Oil reversed early losses, rising more than $1 from Tuesday's trough, as the dollar tumbled and Asian stock markets rebounded amid easing concern about the slowdown in the global economic recovery.
U.S. crude for August delivery climbed 44 cents to $72.58 a barrel by 0731 GMT (3:31 a.m. EDT), after earlier falling as much as $1.05 to $71.09 a barrel, its lowest since June 8 and down 1.5 percent from Friday's settlement.
The price moves are part of an extended session combining the trades of Monday and Tuesday on the New York Mercantile Exchange (NYMEX) because of the U.S. Independence Day holiday. A single settlement price will be issued for July 6.
ICE Brent crude for August gained 64 cents to $72.11 a barrel, posting a bigger increase than U.S. crude after prices fell on Monday.
There is no need to be so bearish. The economy is not so bad, said Keichi Sano, general manager of research at SCM Securities in Tokyo.
The dollar weakened more than 0.4 percent against a basket of currencies after rising earlier on Tuesday .DXY, while Asian stocks reversed course and rose, taking heart from gains in the Chinese market led by property and bank stocks.
The Australian dollar dribbled higher after the central bank sounded cautiously optimistic on the economic outlook.
Oil prices had earlier dropped on the back of Monday reports showing global services growth slowed in June and after weak manufacturing data for major economies published last week.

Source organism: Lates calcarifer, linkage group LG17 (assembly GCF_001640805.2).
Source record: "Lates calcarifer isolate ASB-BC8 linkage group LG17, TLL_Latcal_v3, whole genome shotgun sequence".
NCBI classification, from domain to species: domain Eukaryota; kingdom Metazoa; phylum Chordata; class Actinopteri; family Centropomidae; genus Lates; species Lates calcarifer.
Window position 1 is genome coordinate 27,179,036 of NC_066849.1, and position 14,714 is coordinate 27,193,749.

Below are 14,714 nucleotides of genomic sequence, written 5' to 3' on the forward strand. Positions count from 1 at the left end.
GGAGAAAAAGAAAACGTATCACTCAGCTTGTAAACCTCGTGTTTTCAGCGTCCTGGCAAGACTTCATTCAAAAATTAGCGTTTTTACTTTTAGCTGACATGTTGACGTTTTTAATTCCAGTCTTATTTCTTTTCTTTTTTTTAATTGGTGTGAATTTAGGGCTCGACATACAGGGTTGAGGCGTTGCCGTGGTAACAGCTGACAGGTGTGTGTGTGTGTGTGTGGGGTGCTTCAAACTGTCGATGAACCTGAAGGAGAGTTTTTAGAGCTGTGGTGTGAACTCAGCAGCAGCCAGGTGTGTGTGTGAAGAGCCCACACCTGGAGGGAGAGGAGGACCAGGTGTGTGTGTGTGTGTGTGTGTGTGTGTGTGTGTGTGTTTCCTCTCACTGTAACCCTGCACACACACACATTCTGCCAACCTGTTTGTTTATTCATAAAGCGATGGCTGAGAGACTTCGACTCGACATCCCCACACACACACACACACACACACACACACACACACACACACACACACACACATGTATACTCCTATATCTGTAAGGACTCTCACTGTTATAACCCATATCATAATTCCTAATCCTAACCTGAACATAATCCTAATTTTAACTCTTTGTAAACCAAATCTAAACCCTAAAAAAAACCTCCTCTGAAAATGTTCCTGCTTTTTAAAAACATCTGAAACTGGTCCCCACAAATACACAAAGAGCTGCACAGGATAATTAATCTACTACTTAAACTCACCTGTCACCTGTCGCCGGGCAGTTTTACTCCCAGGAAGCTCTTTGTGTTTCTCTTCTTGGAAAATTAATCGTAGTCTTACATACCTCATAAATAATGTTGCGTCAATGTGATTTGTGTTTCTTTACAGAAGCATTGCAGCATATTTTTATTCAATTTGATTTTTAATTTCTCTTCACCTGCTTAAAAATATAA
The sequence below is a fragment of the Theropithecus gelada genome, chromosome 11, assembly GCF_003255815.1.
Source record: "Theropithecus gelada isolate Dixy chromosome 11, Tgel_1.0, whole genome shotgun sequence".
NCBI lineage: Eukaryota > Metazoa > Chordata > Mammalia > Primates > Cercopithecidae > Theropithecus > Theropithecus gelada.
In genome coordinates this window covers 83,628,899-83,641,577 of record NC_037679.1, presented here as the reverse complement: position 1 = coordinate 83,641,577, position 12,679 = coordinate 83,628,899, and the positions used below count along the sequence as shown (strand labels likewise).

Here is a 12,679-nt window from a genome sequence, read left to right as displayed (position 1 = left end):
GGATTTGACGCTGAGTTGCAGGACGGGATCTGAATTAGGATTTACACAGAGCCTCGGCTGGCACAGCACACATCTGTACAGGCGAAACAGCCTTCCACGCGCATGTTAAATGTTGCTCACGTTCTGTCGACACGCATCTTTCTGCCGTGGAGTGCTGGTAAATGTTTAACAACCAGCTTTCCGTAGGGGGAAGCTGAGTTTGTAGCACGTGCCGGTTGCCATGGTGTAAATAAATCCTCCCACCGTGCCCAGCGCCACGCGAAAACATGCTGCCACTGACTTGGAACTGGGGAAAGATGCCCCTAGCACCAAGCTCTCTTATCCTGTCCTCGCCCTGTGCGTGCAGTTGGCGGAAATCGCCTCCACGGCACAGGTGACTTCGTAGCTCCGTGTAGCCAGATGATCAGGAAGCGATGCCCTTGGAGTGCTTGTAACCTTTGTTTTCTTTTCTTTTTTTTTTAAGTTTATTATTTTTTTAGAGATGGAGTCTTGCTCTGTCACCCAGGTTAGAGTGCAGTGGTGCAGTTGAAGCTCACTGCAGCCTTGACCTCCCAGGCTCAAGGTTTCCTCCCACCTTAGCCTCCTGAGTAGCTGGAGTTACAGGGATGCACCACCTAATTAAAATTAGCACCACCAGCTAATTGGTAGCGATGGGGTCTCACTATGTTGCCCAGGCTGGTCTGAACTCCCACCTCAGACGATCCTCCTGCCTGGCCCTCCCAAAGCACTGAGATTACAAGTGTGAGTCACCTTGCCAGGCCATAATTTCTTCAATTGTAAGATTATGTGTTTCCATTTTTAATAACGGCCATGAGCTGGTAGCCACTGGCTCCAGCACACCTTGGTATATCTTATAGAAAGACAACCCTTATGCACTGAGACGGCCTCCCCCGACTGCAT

Traders were looking to Tuesday's release of U.S. non-manufacturing PMI data for June for further indications about the direction of the economy.
Top oil exporter Saudi Arabia cut the August official selling price (OSP) for its Arab Heavy crude oil grade to Asia, in line with expectations, although it unexpectedly raised the price for Arab Light crude.
A weather system located between Mexico's Yucatan peninsula and western Cuba had a 30 percent chance of developing over the next two days into a tropical cyclone, a category that includes tropical storms and hurricanes, the U.S. National Hurricane Center said late on Monday.
The system's location and expected course are similar to those Hurricane Alex followed in its formation late in June, before moving into the Gulf of Mexico, forcing Mexican oil terminals to shut and U.S. producers to curb output.
Mid-week U.S. inventory reports are typically delayed a day in weeks when Monday is a holiday. This means that supply data from the American Petroleum Institute (API) is published on Wednesday and government statistics from the Energy Information Administration (EIA) are published on Thursday.
(Editing by Clarence Fernandez)